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Asian markets mainly rise, even as US sanctions weigh on chip makers



People are silhouetted against a shop window in Hong Kong on Sunday.

AFP via Getty Images

Asian markets gained mostly in early trading on Monday, due to US restrictions against Chinese tech companies.

Nikkei 225 of Japan
NIK,
+ 1.32%

Hong Kong’s Hang Seng Index rose 0.7%
HSI,
+ 1.07%

advanced by 0.8%. The Shanghai composite
SHCOMP,
-0.05%

slipped 0.2%, while the small cap Shenzhen Composite
399106,
-0.75%

fell by 0.6%. Kospi of South Korea
180721,
+ 1.28%

gained 1.3%, while the benchmark indices in Taiwan
Y9999,
+ 1.87%
,
Singapore
STI,
+ 0.47%

and Indonesia
JAKIDX,
-0.62%

have been mixed. Australian S & P / ASX 200
XJO,
-0.21%

increased by 0.2%.

Hong Kong-traded shares of Chinese chip maker Semiconductor Manufacturing International Corp.
981,
-3.98%

plunged after weekend reports that the U.S. government imposed sanctions against it, due to concerns that exports to the company had been diverted to military uses, according to the Financial Times.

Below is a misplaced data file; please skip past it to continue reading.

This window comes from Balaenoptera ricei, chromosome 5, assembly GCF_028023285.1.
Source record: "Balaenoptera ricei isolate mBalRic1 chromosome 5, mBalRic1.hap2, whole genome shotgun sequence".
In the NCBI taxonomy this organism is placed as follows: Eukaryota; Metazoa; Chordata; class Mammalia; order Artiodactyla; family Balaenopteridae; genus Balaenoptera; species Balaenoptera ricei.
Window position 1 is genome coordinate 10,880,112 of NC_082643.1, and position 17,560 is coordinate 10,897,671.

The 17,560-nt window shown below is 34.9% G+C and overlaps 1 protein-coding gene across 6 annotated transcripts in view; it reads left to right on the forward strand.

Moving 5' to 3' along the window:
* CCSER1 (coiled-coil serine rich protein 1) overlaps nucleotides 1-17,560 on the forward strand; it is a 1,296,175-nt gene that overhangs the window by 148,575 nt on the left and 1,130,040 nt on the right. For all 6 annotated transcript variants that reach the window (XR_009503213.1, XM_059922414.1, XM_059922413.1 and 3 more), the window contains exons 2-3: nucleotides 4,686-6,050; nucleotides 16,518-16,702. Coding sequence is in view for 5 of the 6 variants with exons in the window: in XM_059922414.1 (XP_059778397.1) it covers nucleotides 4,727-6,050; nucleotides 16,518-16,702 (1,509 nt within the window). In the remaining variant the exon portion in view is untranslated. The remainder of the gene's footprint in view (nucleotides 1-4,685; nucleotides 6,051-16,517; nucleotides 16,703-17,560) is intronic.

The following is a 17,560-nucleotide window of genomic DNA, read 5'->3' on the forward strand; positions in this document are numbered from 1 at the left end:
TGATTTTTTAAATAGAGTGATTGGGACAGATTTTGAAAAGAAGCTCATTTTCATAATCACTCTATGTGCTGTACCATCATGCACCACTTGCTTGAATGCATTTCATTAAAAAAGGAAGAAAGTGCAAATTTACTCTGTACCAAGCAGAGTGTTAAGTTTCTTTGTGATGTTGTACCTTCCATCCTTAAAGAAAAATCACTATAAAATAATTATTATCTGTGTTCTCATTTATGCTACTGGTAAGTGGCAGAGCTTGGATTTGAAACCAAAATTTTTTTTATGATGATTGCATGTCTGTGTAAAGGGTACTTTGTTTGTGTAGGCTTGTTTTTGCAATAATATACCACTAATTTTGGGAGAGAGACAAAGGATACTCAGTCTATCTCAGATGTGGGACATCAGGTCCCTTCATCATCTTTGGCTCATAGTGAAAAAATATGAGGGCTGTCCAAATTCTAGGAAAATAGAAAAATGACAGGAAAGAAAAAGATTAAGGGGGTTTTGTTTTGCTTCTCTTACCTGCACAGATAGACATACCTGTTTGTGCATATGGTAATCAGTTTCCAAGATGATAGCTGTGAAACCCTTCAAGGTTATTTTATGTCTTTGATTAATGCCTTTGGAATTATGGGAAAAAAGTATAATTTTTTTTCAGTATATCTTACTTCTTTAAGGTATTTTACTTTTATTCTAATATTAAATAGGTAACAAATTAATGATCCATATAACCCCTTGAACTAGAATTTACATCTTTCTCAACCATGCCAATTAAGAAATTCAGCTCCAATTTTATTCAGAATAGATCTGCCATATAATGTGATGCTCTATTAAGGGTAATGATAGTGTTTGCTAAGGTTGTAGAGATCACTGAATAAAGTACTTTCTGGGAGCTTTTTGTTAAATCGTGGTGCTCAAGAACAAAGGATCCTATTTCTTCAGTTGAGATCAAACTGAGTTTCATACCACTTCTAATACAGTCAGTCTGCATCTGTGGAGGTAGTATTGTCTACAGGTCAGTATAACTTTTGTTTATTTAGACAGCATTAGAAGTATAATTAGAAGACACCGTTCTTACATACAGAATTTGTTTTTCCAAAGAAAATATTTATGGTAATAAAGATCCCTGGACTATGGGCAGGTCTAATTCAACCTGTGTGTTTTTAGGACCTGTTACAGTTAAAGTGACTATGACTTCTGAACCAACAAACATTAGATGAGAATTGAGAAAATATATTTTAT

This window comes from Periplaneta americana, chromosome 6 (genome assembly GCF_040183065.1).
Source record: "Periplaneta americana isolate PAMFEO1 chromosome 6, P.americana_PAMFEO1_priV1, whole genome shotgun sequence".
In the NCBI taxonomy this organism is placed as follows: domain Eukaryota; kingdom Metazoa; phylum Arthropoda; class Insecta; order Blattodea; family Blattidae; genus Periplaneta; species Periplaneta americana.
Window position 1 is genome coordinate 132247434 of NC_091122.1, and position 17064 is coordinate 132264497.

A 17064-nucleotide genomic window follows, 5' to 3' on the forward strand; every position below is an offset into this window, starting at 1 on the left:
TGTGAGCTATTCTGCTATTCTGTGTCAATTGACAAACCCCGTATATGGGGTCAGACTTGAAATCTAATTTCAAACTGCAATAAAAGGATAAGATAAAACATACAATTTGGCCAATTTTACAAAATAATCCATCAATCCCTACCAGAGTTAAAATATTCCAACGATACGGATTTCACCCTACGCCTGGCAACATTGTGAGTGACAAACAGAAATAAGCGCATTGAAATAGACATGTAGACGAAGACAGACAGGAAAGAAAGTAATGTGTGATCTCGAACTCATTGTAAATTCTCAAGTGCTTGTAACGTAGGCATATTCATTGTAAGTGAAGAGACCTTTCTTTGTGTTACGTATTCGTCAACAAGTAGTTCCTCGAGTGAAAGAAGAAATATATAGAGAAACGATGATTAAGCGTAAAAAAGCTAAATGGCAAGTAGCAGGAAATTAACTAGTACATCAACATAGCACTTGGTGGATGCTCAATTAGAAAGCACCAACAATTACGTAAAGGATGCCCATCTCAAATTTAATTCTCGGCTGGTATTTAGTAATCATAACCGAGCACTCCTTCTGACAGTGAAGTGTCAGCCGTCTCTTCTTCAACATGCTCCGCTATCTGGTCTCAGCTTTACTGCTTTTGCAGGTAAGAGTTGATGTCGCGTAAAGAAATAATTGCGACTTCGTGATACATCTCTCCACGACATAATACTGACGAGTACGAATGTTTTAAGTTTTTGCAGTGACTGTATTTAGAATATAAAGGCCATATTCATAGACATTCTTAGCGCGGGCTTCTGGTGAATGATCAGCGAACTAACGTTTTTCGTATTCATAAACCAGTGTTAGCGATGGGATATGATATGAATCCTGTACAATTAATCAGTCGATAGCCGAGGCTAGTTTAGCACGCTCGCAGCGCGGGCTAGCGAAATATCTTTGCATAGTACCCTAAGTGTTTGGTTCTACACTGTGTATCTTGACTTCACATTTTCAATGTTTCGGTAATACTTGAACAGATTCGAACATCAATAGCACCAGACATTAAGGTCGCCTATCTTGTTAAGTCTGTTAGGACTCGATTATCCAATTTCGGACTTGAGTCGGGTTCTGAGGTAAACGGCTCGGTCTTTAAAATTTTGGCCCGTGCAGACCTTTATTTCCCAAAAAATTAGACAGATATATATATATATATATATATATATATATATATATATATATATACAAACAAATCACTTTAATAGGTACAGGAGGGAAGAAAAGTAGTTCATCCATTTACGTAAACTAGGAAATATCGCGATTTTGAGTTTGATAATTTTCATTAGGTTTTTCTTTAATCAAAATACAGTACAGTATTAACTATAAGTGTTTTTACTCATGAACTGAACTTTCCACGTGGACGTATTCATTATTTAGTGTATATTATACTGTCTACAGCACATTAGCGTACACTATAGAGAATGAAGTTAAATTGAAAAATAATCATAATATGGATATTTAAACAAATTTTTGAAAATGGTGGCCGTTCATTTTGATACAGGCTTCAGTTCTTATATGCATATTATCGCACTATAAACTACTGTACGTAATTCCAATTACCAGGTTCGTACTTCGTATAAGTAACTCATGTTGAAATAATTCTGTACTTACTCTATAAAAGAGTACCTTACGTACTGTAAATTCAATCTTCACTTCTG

In Japan, chipmaker Kioxia Holdings Corp. postponed its massive IPO, after claiming last week that U.S. export restrictions against Huawei’s Chinese technologies were hurting its business.

And in the United States on Sunday, a federal judge blocked the Trump administration’s ban on the popular Chinese-owned TikTok app from U.S. app stores. The United States said the app poses a national security risk and an agreement to partner with Oracle
ORCL,
+ 0.84%

and Walmart
WMT,
+ 0.41%

to alleviate these concerns is in the works.

Wall Street shares were up on Friday, but for the week the Dow
DJIA,
+ 1.33%

fell 1.8% and the S&P 500
SPX,
+ 1.59%

lost 0.6%. It was the fourth consecutive weekly decline for the two indices, corresponding to the longest losing streak since August 2019. The Nasdaq
COMP,
+ 2.26%

it gained 1.1% for the week, ending a series of three-week dips.

“This week is all about payroll and presidential debates,” Stephen Innes, chief global markets strategist at AxiCorp, wrote in a statement. “But political wickedness and the torrent of global pandemic concerns continue to shake investors’ nerves.”


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